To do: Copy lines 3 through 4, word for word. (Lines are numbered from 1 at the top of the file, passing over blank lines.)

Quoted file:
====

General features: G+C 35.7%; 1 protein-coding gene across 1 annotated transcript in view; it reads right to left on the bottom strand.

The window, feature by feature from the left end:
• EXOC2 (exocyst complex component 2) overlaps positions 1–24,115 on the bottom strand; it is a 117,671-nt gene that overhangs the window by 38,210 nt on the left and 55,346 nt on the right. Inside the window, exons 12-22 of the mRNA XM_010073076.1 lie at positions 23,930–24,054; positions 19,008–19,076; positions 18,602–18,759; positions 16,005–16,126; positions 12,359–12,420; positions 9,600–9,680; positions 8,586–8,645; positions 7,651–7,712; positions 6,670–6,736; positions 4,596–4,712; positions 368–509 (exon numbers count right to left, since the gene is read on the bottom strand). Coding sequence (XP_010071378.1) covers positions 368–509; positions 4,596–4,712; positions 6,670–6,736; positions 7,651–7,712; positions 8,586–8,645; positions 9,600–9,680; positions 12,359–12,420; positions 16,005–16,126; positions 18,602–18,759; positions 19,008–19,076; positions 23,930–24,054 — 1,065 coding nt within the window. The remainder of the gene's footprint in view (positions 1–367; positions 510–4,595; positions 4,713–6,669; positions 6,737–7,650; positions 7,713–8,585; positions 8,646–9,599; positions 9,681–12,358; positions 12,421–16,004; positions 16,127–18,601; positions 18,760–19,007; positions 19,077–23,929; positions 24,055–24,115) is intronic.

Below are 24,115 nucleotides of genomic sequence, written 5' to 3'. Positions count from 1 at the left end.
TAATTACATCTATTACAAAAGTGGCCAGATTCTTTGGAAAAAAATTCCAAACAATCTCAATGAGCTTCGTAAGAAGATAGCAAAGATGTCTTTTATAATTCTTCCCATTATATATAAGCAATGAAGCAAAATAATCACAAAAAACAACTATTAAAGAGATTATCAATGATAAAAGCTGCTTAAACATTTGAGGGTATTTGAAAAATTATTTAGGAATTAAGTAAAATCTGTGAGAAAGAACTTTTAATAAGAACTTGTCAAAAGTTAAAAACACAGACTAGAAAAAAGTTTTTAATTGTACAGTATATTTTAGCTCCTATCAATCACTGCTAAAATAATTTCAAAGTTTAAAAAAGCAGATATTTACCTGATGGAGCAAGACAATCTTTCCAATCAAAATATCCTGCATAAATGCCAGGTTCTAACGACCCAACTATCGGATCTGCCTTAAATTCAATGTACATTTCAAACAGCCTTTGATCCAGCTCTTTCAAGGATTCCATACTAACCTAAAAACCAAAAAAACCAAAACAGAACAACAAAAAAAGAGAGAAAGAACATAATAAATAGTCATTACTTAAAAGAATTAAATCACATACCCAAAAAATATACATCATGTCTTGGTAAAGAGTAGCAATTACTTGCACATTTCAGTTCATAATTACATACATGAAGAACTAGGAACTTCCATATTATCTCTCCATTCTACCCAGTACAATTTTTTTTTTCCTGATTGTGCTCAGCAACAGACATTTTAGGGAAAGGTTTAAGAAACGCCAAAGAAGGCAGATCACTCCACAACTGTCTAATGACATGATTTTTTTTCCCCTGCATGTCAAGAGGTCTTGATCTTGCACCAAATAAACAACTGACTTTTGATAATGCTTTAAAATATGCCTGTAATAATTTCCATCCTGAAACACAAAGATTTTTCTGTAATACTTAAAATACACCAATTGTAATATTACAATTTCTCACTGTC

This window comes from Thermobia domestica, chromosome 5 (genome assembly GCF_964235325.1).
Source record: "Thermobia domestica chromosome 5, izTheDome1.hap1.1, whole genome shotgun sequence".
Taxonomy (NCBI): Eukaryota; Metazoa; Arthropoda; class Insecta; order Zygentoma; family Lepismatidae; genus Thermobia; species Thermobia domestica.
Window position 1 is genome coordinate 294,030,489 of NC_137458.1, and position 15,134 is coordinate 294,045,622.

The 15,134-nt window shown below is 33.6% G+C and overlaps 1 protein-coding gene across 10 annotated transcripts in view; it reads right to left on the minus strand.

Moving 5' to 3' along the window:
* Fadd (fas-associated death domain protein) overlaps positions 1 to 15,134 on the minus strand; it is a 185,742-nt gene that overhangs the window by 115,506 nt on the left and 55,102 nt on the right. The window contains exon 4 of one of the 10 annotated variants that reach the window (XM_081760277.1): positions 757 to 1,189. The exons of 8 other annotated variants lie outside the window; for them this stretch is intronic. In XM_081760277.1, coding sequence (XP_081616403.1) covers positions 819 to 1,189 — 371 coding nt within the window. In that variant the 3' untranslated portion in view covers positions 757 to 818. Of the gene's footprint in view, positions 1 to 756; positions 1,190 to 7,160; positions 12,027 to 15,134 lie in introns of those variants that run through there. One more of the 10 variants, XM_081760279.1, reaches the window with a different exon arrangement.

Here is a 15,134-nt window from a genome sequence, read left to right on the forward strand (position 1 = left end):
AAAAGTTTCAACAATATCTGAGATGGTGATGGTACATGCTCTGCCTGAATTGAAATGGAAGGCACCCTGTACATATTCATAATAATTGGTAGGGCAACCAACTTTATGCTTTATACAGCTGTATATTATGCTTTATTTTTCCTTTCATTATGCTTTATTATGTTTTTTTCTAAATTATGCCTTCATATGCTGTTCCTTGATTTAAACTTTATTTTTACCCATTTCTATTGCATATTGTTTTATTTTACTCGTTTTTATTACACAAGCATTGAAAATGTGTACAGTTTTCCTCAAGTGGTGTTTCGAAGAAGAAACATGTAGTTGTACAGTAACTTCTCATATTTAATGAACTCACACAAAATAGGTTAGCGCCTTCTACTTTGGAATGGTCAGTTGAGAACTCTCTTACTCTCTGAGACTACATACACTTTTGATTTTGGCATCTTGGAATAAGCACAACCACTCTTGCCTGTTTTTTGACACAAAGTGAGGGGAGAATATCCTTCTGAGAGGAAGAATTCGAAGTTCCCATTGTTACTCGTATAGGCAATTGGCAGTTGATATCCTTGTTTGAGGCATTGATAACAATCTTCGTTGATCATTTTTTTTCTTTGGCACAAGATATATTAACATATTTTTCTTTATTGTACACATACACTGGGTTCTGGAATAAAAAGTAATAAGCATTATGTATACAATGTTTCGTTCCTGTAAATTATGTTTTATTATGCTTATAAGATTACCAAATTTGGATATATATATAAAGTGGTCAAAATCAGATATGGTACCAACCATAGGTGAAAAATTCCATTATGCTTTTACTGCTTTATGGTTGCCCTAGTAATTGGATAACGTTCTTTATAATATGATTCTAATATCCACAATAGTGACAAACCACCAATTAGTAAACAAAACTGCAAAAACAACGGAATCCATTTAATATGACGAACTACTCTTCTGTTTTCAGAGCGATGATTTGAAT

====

• EXOC2 (exocyst complex component 2) overlaps positions 1–24,115 on the bottom strand; it is a 117,671-nt gene that overhangs the window by 38,210 nt on the left and 55,346 nt on the right. Inside the window, exons 12-22 of the mRNA XM_010073076.1 lie at positions 23,930–24,054; positions 19,008–19,076; positions 18,602–18,759; positions 16,005–16,126; positions 12,359–12,420; positions 9,600–9,680; positions 8,586–8,645; positions 7,651–7,712; positions 6,670–6,736; positions 4,596–4,712; positions 368–509 (exon numbers count right to left, since the gene is read on the bottom strand). Coding sequence (XP_010071378.1) covers positions 368–509; positions 4,596–4,712; positions 6,670–6,736; positions 7,651–7,712; positions 8,586–8,645; positions 9,600–9,680; positions 12,359–12,420; positions 16,005–16,126; positions 18,602–18,759; positions 19,008–19,076; positions 23,930–24,054 — 1,065 coding nt within the window. The remainder of the gene's footprint in view (positions 1–367; positions 510–4,595; positions 4,713–6,669; positions 6,737–7,650; positions 7,713–8,585; positions 8,646–9,599; positions 9,681–12,358; positions 12,421–16,004; positions 16,127–18,601; positions 18,760–19,007; positions 19,077–23,929; positions 24,055–24,115) is intronic.

Below are 24,115 nucleotides of genomic sequence, written 5' to 3'. Positions count from 1 at the left end.